The ordning was the social order to which all giants adhere and assigned a rank to each individual giant so that there were none who are equal to one another, only inferior or superior. It was regarded as an act of evil to go against the ordning.
Although the ordning dictated the leader of a tribe and the leader's will had to be ordinarily obeyed, it was possible for the priests or shamans of two conflicting tribes to conduct a parley in which their consensus was binding for the leaders of both tribes. The intention of the parley was for both parties to agree upon the will of Annam All-Father in the situation at hand, but often the party with more power simply asserted his own will. This system had been further abused in the past, where tribal priests or shamans engineered conflicts to fulfil desires that they would not normally be able to. In modern Faerûn the numbers of giants were so low that tribal conflicts, and therefore parleys, were rare. In addition, inter-tribal relations were improved compared to the past.
Myths and legendsEdit
Some people, especially those who lived exclusively in the cities, did not believe that giants even existed. Others thought they were magically altered humans. A human myth stated that all giants were evil. This was rumoured to be the cause of the formation of the Blood Riders.
Festivals and eventsEdit
Once a year, the chiefs of the largest giant tribes on Faerûn made a pilgrimage to the Twilight Vale where the Twilight Spirit appeared to them, asking for their help in fulfilling the prophecy of the return of Annam All-Father. The Twilight Spirit appeared as a very large, shadowy giant, whose identity was not known.
Giants were inhabiting Abeir-Toril before any of the other humanoid or demihuman races. The first of their kind and the source of the entire species were the sons of Annam All-Father and his wife Othea, who settled on the planet to form a kingdom known as Ostoria. Each of his sons led to a different type of giant.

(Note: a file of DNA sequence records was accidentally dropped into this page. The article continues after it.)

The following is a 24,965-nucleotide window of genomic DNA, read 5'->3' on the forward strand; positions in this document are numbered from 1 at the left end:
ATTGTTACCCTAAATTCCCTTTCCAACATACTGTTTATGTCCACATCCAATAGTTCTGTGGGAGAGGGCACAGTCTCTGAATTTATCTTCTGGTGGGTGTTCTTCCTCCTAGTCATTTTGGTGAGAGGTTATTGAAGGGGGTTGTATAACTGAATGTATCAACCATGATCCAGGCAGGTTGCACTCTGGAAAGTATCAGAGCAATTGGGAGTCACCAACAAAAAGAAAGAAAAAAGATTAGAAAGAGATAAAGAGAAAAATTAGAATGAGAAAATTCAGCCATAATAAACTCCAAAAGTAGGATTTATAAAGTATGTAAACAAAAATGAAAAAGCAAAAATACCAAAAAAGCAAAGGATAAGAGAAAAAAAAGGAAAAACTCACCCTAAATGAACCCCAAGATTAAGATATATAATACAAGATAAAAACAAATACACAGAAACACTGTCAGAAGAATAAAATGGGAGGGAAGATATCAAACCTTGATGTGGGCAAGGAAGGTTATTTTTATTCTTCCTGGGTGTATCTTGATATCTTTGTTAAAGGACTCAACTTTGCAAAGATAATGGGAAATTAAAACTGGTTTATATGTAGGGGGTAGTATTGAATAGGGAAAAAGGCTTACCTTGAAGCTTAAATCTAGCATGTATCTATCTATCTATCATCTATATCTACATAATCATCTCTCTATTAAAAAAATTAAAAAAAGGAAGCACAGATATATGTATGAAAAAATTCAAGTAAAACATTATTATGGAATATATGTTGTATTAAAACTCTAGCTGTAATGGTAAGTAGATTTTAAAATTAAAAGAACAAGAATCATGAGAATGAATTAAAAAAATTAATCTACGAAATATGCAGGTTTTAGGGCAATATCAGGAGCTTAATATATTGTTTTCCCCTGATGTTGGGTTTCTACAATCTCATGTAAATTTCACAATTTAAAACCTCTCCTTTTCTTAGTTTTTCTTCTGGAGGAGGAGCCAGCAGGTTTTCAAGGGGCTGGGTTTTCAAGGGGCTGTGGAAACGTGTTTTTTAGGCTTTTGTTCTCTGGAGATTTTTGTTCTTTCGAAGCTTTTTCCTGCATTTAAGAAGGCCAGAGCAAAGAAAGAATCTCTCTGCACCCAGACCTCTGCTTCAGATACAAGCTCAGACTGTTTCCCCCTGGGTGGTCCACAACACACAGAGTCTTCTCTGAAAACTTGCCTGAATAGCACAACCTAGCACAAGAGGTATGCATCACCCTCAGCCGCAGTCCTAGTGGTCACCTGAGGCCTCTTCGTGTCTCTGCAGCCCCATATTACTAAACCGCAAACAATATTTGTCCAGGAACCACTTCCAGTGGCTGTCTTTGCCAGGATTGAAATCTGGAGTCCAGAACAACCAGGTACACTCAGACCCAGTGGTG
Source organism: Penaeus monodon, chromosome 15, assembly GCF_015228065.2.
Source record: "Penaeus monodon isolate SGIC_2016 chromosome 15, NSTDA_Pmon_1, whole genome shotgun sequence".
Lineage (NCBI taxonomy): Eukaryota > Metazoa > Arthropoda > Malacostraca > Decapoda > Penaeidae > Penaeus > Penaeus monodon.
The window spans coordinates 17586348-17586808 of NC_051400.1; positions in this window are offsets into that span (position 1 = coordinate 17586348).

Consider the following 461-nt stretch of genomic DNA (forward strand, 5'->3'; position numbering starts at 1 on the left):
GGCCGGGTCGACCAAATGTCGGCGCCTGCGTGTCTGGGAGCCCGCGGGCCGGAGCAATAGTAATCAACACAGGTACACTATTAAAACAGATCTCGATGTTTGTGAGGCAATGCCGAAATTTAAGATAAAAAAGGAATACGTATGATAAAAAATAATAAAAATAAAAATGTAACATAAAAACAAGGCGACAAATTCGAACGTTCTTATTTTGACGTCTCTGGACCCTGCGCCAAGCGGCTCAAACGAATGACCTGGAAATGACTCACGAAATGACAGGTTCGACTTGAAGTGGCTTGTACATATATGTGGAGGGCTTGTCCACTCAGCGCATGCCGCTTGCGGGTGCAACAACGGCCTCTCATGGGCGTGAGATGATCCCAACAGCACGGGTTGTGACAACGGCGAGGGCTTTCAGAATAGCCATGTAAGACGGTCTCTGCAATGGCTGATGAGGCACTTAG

The giants were soon at war with the dragons. This conflict was to last for over a thousand years. There are differing accounts of its conclusion, although the giants believe it was a result of a stalemate in a game of wah-ree between Annam and the dragon god, while dwarven accounts say that the dragons needed to declare peace to conduct a civil war in which the metallic dragons fought the chromatic dragons.
A true giant was one who could trace its lineage back to Annam All-Father and Othea.
- Cloud giant
- A giant race that believed itself superior to all other giants, with the exception of storm giants.
- Two-headed giants.
- Fire giant
- A militaristic giant that looked somewhat like a huge red dwarf.
- Frost giant
- A giant who lived in areas frozen year-round and participated in raids.
- Hill giant
- A selfish giant that inhabited hilly regions.
- Stone giant
- A shy giant that was nevertheless dangerous when aroused to anger.
- Storm giant
- A gentle giant that lived mainly in mountains, enchanted cloud islands, or underwater.
- The largest of the giants but long ago left for another plane.